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The Clonmult Ambush, 100 Years Ago This Week
Volunteers of the 4th Battalion, 1st Cork IRA Brigade
One hundred years ago this week the IRA suffered its highest number of casualties in a single incident during the Tan war, again in the 1st Brigade, in the east County Cork at Clonmult. This was the operational area of the 4th Battalion flying column. In December they had attacked crown forces in Midleton, killing two Black and Tans and capturing a good haul of weapons. In early January they moved across the country and based themselves about a mile from the village of Clonmult in an abandoned thatched, single-story farmhouse with a few outbuildings. Unusually for a flying column, they stayed there for several weeks, thus increasing the danger of detection by the enemy, or of being informed upon.
The flying column received orders from Florrie O’Donoghue to prepare an attack on a train carrying British munitions on the Cork to Cobh line. The column prepared to move out of Clonmult for this operation on the 20th of February 1921. But before they could leave, disaster struck. It seems that sentries posted at outlying points, 24 hours a day, to protect the farmhouse, had either failed to be alert or had left their posts without orders. British crown forces had succeeded in surrounding the place, with most of the column now trapped. These soldiers of the British Army’s Hampshire Regiment opened fire on the house and a siege began. The decision was made by the trapped IRA men to try and hold out as long as possible while others tried to escape to bring back reinforcements. The attempt was led by Captain Jack O’Connell, who managed to escape. He contacted other volunteers and sent them to Conna, six miles away, to get reinforcements. Michael Hallahan, Richard Hegarty and James Ahern died in the escape attempt. Jeremiah O’Leary made it back to the house but was badly wounded.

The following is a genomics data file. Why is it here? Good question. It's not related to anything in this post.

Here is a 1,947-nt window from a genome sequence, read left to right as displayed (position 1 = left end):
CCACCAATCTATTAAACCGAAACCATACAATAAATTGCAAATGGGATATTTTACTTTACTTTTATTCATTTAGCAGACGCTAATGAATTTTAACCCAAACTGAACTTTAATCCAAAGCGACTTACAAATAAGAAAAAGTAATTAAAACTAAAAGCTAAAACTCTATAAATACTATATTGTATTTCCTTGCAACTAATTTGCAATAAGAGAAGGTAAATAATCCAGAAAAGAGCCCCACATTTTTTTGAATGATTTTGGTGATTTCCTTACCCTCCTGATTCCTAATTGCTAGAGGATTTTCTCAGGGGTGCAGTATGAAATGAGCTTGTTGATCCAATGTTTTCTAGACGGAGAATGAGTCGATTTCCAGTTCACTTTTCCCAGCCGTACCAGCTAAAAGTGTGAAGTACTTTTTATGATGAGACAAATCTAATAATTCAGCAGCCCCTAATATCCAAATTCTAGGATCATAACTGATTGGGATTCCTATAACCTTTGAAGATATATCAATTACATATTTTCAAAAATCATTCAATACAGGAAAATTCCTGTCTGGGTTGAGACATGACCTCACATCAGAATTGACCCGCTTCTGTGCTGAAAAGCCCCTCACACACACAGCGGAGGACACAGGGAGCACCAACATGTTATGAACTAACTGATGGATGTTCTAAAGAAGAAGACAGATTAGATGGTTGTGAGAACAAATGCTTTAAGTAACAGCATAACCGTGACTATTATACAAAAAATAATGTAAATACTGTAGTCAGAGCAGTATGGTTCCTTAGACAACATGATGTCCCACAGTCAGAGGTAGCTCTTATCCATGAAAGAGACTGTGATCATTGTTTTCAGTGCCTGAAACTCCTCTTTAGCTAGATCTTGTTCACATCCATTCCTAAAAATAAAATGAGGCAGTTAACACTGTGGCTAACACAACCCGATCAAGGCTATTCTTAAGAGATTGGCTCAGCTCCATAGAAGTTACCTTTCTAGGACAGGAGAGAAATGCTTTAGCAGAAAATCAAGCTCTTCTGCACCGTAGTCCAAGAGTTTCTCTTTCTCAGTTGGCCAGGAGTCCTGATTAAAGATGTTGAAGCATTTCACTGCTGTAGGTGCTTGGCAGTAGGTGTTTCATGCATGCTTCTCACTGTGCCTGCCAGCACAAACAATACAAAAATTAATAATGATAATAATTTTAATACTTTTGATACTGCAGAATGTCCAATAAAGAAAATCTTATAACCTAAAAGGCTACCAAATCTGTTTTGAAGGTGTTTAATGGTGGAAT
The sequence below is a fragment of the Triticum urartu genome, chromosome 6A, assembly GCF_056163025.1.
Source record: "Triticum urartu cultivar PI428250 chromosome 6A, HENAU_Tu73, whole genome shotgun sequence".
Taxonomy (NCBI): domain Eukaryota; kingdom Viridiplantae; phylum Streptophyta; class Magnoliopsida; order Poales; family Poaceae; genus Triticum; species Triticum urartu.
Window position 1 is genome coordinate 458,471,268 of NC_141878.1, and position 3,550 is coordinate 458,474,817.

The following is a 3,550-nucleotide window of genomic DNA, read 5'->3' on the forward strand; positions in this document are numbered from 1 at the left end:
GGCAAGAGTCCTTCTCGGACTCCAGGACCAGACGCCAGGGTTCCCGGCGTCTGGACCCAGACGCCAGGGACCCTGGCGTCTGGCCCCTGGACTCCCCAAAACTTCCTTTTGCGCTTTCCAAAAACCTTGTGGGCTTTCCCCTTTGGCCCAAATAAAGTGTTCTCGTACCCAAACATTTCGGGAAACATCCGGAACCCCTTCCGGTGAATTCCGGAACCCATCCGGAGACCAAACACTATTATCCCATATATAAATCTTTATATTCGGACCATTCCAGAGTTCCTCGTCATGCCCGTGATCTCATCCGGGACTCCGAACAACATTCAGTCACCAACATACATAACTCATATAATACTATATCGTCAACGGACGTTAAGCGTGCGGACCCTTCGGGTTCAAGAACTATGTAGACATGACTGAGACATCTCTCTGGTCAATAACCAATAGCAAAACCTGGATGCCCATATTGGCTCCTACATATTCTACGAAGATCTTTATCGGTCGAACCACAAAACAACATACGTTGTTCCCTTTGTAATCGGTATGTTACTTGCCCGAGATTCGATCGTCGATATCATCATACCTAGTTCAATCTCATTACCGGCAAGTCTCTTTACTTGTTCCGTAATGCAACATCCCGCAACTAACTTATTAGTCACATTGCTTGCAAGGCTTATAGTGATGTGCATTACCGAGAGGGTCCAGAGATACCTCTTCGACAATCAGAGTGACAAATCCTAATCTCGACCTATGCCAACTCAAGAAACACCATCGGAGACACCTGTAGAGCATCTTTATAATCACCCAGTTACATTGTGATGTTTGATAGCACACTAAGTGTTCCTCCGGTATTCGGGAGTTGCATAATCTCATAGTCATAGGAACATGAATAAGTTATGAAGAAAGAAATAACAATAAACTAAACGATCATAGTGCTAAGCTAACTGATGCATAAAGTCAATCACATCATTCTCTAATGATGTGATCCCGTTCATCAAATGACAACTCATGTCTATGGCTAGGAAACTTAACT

The burnt out shell of the Clonmult cottage after the ambush by Crown forces
British reinforcements arrived in the form of Black and Tans and RIC. They proceeded to set fire to the thatched house. Volunteers Galvin and O’Leary were both shot dead as they made an opening in the gable of the house. A decision to surrender was made before leaving the house and the volunteers destroyed their rifles.
As they emerged from the house with their hands up, Joseph Morrissey, James Galvin, Donal Dennehy, Liam Aherne, Jeremiah Aherne, Christopher Sullivan and David Desmond were all shot by the Black and Tans. The intervention of a British military officer stopped the shooting and the remaining eight Volunteers were later tried by court-martial and sentenced to death. Two of these sentences were carried out. Maurice Moore and Paddy O’Sullivan were executed 28 April 1921; the other sentences were commuted. The life of Captain Paddy Higgins, recovering from wounds, was spared due to the July 1921 Truce.